Back in 2000, I worked for Capital One as a Project Manager and Analyst. I had just graduated from Miami University (Ohio) the summer before and was still adjusting to a working lifestyle. Springtime was coming and I of course needed to take a spring break! I had planned to meet up with my friends from school down in Fort Lauderdale before going to the Bahamas. As soon as I arrived at the DC airport, I found out that my flight had mechanical problems and would be severely delayed.

The year 2000, while only 15 years ago, was a LONG time ago. Most people still didn’t have cell phones or smart phones, so it wasn’t like I could send a group text or check-in and catch up with people easily later. If you weren’t at a specific spot at an exact time, you just didn’t meet up! 2000 was also before 9/11 so you could actually negotiate with the airlines, and I was able to somehow switch airlines without paying a fee. This guy was at the gate right next to me and said to the gate agent, “Oh I’m with him.” I agreed and helped him get onto the MetroJet flight where we sat next to each other.

He opened up a business plan and I asked if he was presenting or reviewing. The man said, “A friend of mine wants me to open up a golf course with him… I don’t know. What do you do?” I told him I was with Capital One, but had a business plan of my own. I had won a business plan competition back at Miami University for an idea to help college students find jobs online. He said, “What’s wrong with you kids? My son just left Capital One to start a software company too. You guys are crazy to give up the opportunity there.” I told him that my passion was building something that didn’t exist and Capital One was already well established. I couldn’t make a real impact.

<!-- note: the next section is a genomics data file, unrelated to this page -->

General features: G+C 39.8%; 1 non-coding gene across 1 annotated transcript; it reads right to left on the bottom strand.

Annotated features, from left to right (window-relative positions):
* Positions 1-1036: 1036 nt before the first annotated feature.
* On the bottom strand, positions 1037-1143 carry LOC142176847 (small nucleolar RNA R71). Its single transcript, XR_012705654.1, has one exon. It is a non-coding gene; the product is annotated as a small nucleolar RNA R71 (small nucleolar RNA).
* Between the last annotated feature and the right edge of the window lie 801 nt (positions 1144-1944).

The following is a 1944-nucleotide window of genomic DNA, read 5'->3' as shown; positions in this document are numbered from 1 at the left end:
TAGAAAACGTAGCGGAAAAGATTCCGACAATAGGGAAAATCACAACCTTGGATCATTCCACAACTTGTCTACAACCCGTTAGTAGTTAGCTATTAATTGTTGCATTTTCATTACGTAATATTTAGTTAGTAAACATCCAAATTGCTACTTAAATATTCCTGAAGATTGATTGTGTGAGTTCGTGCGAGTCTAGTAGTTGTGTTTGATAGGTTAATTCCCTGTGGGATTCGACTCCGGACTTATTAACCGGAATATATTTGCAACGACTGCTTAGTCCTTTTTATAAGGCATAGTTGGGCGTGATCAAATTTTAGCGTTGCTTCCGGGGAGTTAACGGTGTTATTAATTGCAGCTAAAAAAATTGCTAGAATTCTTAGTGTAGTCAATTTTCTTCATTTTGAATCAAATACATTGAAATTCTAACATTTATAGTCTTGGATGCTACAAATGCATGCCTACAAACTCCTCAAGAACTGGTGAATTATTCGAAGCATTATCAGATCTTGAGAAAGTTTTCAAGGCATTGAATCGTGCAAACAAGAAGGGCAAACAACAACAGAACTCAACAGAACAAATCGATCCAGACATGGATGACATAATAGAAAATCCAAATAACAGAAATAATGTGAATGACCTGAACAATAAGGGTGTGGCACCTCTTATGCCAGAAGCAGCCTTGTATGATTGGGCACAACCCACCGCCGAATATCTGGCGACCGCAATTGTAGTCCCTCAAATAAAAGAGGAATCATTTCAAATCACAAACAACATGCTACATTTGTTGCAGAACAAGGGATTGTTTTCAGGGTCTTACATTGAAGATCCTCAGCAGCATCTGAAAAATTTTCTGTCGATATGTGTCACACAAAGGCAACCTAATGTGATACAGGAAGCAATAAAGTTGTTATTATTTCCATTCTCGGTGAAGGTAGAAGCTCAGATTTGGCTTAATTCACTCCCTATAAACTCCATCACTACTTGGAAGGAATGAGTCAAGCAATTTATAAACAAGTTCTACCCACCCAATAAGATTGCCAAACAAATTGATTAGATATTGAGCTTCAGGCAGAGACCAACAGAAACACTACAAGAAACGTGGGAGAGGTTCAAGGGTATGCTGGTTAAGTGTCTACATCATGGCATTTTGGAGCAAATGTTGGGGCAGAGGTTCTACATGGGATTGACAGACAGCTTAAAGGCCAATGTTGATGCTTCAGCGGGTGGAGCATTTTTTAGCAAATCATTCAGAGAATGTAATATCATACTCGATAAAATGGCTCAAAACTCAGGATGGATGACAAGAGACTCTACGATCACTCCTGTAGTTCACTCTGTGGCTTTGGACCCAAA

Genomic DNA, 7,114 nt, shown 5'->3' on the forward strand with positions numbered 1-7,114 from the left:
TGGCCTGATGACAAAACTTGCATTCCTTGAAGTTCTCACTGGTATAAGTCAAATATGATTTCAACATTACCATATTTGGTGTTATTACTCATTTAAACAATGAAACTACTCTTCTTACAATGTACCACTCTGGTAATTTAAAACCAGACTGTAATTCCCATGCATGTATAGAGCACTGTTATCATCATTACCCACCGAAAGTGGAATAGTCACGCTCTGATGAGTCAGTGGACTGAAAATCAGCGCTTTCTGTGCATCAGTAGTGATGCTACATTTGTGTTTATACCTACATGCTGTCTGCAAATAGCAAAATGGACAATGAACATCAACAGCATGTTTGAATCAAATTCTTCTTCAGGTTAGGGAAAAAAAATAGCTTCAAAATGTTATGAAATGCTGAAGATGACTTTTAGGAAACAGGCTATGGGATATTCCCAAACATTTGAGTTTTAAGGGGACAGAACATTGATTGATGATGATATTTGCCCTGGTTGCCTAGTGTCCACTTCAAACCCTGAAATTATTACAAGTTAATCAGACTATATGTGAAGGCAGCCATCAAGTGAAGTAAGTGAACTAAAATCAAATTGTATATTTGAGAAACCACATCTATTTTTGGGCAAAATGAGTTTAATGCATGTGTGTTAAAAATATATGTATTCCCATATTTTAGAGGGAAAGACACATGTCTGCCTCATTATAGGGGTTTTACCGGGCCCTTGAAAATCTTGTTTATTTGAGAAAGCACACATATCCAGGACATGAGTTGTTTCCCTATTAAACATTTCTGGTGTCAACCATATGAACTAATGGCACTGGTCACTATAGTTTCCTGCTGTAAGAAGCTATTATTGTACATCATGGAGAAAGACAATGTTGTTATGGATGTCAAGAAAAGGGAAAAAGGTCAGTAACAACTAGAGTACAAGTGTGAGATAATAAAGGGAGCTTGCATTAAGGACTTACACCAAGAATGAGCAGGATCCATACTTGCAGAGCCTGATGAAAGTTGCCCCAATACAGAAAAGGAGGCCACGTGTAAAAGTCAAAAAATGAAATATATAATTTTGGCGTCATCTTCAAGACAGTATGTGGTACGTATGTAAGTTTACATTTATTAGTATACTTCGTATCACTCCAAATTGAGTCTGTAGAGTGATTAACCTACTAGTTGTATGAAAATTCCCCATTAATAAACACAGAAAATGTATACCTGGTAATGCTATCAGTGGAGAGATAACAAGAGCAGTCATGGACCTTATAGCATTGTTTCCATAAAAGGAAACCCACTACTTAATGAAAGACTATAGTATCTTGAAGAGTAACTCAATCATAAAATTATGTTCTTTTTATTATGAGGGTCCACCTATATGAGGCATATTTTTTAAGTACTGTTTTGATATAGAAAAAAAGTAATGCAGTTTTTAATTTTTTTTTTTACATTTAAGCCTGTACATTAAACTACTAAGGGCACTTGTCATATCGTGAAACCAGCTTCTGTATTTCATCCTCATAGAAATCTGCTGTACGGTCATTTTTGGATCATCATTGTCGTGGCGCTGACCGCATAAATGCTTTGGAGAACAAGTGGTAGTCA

“Do you have a business plan?” he asked. I said, “Of course…”

At the end of the flight the man beamed over his information via Palm Pilot (yeah that existed), and the contact came through as Fred DeLuca with Subway. It had his home address, cell, everything. I asked what he did with Subway and he said he was the owner. I told him “Oh, one of my family friends owns a Subway too, that’s cool.” Fred smiled and said, “I founded Subway. You should stop by my house while you’re here this week and let’s go through your business, I might be interested in investing.”

I got off the plane and immediately called my co-founder, Dan Bartfield, who was working at Dewalt/Black & Decker at the time. I asked Dan to go online and lookup Fred DeLuca (note: Google didn’t exist yet). Dan said, “Wow! Entrepreneur Hall of Fame, Forbes List, Subway” and before he could finish I said, “Book a flight to Florida, we’re meeting with him at his house.”

Dan and I showed up at his house a little while later and the person who answered the door said he was out on his boat and to meet him out back. We walked out to see a beautiful 110’ yacht, Subconscious II. When we boarded, I saw Fred laying back on the couch watching Something About Mary on a flat screen TV. It was the first mega yacht I had ever been on and the first flat screen TV I had ever seen. He welcomed us as if we had known him for years and said how he was looking forward to learning more, as a marble table slowly rose from the floor.

For the next hour or so we discussed our opportunity, our sales model, addressable market, and what money we really needed to get the business of the ground. At the end of the meeting I could tell Fred was impressed and really interested. He said a few words I’ll never forget, “Meet me at the Samba Room.”

The Samba Room was a really cool Cuban inspired lounge on Las Olas in downtown Fort Lauderdale. I remember sitting outside on the modern white couches there with Fred, his son Jon, Dan, and a couple of their potential co-investors thinking, “So this is what it’s like!” Shortly after Dan and I quit our jobs and Fred funded eCampusRecruiter.